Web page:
DNA forensic analysis soon will be ‘vastly more powerful’—good for crime fighting, problematic for privacy

| | October 12, 2018
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Genetic sleuthing techniques that led to the arrest of a suspect in the infamous Golden State Killer case this year are set to become vastly more powerful, suggest two papers published [October 11].

The studies conclude that it could soon be possible to search crime-scene DNA for links to nearly all Americans of European descent, massively expanding the potential reach of an existing forensic genetic database. The results also raise urgent privacy issues.

To study the potential of these searches, [Yaniv] Erlich’s team analysed private, anonymized DNA profiles from 1.28 million MyHeritage customers. Like other consumer genetics firms, the company allows customers to search for relatives who share DNA segments inherited from a common ancestor, such as a great-great-grandparent.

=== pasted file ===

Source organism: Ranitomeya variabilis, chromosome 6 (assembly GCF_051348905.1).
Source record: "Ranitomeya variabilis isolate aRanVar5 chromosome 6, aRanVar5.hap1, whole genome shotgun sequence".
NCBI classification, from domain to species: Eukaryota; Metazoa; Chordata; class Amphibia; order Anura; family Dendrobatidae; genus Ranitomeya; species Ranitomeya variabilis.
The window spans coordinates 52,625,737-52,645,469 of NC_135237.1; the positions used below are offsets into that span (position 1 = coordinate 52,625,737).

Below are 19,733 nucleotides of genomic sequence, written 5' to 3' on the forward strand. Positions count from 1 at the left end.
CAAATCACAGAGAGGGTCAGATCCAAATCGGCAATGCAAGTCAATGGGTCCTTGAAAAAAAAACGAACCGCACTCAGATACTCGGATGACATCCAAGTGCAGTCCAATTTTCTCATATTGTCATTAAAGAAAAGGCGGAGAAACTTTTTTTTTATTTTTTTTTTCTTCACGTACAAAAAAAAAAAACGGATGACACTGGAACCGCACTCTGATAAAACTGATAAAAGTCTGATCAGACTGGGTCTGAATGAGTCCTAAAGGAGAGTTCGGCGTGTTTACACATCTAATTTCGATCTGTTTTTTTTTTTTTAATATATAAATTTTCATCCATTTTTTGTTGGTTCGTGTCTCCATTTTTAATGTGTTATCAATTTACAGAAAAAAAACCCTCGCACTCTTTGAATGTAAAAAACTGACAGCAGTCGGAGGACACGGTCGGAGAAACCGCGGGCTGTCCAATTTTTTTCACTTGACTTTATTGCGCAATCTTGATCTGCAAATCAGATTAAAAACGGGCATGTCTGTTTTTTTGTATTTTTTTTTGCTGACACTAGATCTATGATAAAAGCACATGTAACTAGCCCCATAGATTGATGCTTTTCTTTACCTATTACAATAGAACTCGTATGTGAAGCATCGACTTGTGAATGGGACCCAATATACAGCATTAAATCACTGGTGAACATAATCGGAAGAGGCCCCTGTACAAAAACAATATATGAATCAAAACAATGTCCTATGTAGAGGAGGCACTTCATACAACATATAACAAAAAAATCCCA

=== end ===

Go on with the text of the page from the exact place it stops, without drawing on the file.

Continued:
Related article:  Why you shouldn't expect the DNA you send to companies like 23andMe to remain private forever

[Noah] Rosenberg’s team developed a computational method to cross-match [genetic FBI] profiles with a close relative’s SNP profile (the test used by most consumer genetics companies and available for searching on GEDmatch).

The lack of regulation surrounding such searches is striking, says Rori Rohlfs, a statistical geneticist at San Francisco State University in California who has written about the ethics of familial searching. She can imagine policymakers limiting when and how law-enforcement agencies can use public databases such as GEDmatch.

Some such restrictions already exist. In California, for example, law-enforcement forensic databases can be used to find family members only in serious crimes where there is a risk to public safety.

Read full, original post: Supercharged crime-scene DNA analysis sparks privacy concerns

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